How did you and Peter meet? Is there a romantic story there?
This is interesting. It’s sort of an extended romantic story. I first met Petey when I was doing work experience at Channel 9; he was a sports reporter and I was still at uni. I met him at the time and he seemed very much older and more together. And then many, many years later I met him again at the Logies and I happened to be with someone else at the time, who the less said about that the better, and I remember meeting Peter and having a chat and thinking, “Why can’t I meet a lovely decent man like this? Isn’t he gorgeous?” Then my relationship split up and I was in the news room chatting to a great friend of mine, Tony Peters, and he was saying, “Oh come on, there’s got to be someone” and I was like, “No, I can never meet anyone nice” and then I said to him, “Actually you know who does seem nice? Peter Overton.” He said, “Right, I know him, I’m ringing him.” I said, “No, you’re not.” So Tony rang Peter. Unbeknownst to me Tony had to convince Peter, and in the end finally Peter was like, “Okay, I’m free Sunday week but she has to ring me.” So I rang Peter and we both laughed and he sort of said “I like your style and okay, let’s go to Thai”, so we went to a Thai restaurant that following Sunday, had a lovely dinner and then he was going off to work on a trip and he said he would ring me when he got back. I thought, “Yeah, yeah, heard that before”, but he did. And when he came back from his trip it was my birthday and he asked me what I was you doing on the weekend and I told him I was going out to dinner with some friends for my birthday and he said, “Oh, I’d love to come”. I just thought, “Oh wow”. So he came along and that was the beginning of it, and I just feel so lucky that I met him at the right time. I feel so blessed because he’s such a good, decent man and that’s what I love about him. I can always count on him. I couldn’t have a better husband and a better father for my children, and for us to be a family is just the best thing ever.

Peter seems very professional; how does he feel about you referring to him as Petey in interviews?
Well he says, “At least you didn’t call me Petey Pie”.

Does he ever try to give you any tips on presenting the news?
You know what, he is so lovely because he’s kind of like my biggest cheerleader, which means so much to me.

Earlier this year you released your book, ‘Love, Wisdom, Motherhood’; is it your first book?
No, but it’s the first one I’ve written myself. I wrote a book with my mum called ‘The Best of Times, the Worst of Times’ and that came out about six years ago now and that was about my family’s experience with mental illness because my mum has bipolar disorder. So she wrote it from her perspective and I wrote it from my perspective. ‘Love, Wisdom, Motherhood’ is the first one I’ve written on my own two feet though.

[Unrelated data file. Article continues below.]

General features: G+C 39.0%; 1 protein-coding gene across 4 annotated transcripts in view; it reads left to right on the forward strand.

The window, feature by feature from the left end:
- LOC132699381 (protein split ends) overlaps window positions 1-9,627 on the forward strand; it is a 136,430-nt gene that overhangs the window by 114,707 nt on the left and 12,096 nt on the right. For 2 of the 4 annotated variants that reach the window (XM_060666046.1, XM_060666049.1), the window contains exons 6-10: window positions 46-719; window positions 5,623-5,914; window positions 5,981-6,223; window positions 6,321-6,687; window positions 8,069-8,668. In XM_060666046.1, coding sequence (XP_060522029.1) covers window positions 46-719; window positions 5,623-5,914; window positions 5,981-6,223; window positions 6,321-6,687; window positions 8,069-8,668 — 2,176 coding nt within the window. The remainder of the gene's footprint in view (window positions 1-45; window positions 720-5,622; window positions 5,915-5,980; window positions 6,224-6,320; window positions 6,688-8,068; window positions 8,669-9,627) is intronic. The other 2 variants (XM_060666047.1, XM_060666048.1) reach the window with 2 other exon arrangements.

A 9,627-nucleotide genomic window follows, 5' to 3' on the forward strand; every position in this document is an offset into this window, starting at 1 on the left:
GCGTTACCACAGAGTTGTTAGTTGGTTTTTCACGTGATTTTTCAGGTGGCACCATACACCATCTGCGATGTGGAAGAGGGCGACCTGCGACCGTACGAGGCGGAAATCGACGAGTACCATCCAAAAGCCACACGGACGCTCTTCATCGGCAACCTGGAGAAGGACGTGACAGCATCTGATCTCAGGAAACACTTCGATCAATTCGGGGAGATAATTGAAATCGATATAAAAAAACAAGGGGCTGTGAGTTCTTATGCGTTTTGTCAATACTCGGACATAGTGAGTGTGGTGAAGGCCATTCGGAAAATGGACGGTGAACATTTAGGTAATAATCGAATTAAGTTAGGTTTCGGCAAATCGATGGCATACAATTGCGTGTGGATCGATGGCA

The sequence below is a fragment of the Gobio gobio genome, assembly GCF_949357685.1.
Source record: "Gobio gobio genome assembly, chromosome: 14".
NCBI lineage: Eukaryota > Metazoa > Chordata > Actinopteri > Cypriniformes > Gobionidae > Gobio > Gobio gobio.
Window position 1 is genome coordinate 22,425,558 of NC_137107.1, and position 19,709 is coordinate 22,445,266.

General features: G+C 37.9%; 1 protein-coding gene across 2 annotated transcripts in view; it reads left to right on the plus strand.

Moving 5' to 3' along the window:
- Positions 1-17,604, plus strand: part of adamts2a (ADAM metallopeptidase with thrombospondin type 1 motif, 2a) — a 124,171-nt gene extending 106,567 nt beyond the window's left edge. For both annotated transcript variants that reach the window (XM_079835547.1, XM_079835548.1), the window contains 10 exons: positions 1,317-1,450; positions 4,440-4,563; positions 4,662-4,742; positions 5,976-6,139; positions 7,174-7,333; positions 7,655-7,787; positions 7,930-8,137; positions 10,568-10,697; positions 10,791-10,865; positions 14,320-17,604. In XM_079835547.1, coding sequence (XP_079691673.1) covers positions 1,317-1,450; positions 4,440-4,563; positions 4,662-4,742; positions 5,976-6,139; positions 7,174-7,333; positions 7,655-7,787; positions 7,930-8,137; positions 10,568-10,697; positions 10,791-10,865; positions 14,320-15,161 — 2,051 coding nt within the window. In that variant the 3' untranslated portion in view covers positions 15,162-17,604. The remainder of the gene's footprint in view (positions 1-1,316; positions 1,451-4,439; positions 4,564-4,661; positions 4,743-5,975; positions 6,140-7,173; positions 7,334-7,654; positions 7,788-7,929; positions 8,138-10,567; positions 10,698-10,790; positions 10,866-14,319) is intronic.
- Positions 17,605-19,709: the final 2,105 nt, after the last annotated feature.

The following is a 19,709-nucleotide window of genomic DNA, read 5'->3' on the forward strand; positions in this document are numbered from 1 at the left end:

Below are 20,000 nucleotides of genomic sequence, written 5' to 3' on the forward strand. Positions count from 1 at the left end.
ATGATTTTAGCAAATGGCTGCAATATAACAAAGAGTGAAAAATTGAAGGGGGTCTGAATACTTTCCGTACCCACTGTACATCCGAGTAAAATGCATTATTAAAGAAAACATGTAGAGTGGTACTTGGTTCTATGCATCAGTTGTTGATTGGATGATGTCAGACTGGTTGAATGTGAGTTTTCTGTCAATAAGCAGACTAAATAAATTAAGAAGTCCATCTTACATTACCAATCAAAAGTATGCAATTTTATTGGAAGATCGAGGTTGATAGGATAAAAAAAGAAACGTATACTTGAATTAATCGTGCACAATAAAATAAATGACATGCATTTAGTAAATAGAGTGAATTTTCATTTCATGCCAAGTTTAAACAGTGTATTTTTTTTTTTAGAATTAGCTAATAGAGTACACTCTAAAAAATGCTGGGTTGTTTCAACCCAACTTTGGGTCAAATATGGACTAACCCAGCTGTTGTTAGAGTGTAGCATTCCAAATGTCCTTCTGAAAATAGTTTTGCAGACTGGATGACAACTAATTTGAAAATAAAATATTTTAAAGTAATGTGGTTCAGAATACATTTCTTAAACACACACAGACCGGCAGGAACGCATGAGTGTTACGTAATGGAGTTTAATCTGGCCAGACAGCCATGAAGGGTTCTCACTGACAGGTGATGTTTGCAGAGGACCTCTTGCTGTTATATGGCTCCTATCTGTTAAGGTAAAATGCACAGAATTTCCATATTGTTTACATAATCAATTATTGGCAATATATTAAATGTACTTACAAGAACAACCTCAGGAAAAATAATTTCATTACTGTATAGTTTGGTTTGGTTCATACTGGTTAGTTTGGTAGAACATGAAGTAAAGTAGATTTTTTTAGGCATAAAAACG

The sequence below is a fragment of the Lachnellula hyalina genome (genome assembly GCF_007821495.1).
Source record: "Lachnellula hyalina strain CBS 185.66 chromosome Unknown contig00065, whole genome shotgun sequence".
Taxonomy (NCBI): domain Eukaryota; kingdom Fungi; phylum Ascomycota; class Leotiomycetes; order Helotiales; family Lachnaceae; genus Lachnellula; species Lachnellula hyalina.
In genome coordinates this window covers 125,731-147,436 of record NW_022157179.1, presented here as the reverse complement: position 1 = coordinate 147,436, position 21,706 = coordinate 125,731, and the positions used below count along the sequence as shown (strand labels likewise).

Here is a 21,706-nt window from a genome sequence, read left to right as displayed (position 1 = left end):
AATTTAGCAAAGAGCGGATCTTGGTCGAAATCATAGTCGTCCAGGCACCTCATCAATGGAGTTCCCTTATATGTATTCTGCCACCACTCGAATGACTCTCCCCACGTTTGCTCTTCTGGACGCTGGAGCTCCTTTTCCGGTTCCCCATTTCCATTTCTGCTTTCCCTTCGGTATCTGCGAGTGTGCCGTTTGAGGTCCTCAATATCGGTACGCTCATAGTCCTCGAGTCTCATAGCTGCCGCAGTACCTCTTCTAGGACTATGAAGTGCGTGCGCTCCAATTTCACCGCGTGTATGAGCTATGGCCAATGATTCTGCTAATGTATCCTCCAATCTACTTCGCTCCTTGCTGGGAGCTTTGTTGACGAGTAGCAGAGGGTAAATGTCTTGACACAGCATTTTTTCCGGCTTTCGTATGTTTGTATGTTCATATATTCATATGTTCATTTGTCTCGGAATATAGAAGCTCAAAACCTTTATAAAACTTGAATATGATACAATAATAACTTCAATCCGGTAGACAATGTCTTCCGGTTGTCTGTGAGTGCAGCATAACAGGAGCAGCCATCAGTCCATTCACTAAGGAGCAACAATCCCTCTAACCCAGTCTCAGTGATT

Can you tell us a bit about the book?
Well for me it was a real labour of love. It was three years in the making and it sprang from my first mothers’ group that I walked into. Allegra, my first born, was just a couple of weeks old and when I walked into this mothers’ group I’ve never felt so alone or isolated. I knew I had post natal depression but at that stage I wasn’t willing to actually admit it to myself let alone to people around me. I’d like to think that the book is a safe place for women to go to and read and they’re not the only one having a shocking day, or having a boring day, or wondering if their career is over. They can read the stories of these other women and go, “Oh, look, the Governor General had moments when she didn’t want to get out of bed and Lisa McCune also had a post natal depression.”

So it’s a series of interviews effectively, isn’t it?
It is. I’ve interviewed 11 women about their experiences and then each chapter is their story. And then I’ve included my story too.

Who else is in there?
Heidi Middleton, Nova Peris, Tina Arena, Collette Dinnigan, Wendy Harmer, Elizabeth Broderick (the Sex Discrimination Commissioner), Gail Kelly (the head of Westpac), the Lisa McCune and the Governor General Quentin Bryce who I mentioned, Maggie Tabberer, Darcey Bussell and myself.

So is the book targeted towards mums?
Yeah, but dads get an insight into what women experience too. And it doesn’t necessarily have to be for new mums because I think there’s something in there for everyone. These women and their stories are so inspiring and so interesting that you don’t have to be in the early stages of motherhood to think, “Oh I want to read this book.”

What made you decide to write this book?
It kind of sprung from that first mother’s group when I thought, “Surely I’m not the only one” and I’d be yearning for those sorts of honest conversations. And I was also looking for something that I would find personally rewarding and also cathartic after I’d been through post natal depression. I wanted to do something empowering and uplifting, and from a personal perspective I loved it. I learnt a lot about myself through meeting these women.

Was it hard work putting it together?
It was but I enjoyed it because it was like my little space where I could get my brain cells working again. I had to be disciplined I’d actually write at my mum’s house. I’d take Allegra, I’d have someone to look after Giselle for me and I’d have a couple of hours on a Tuesday and a Wednesday morning at Mum’s thinking, “Okay, I’ve got to write X number of words today.” But it was good. I really enjoyed it.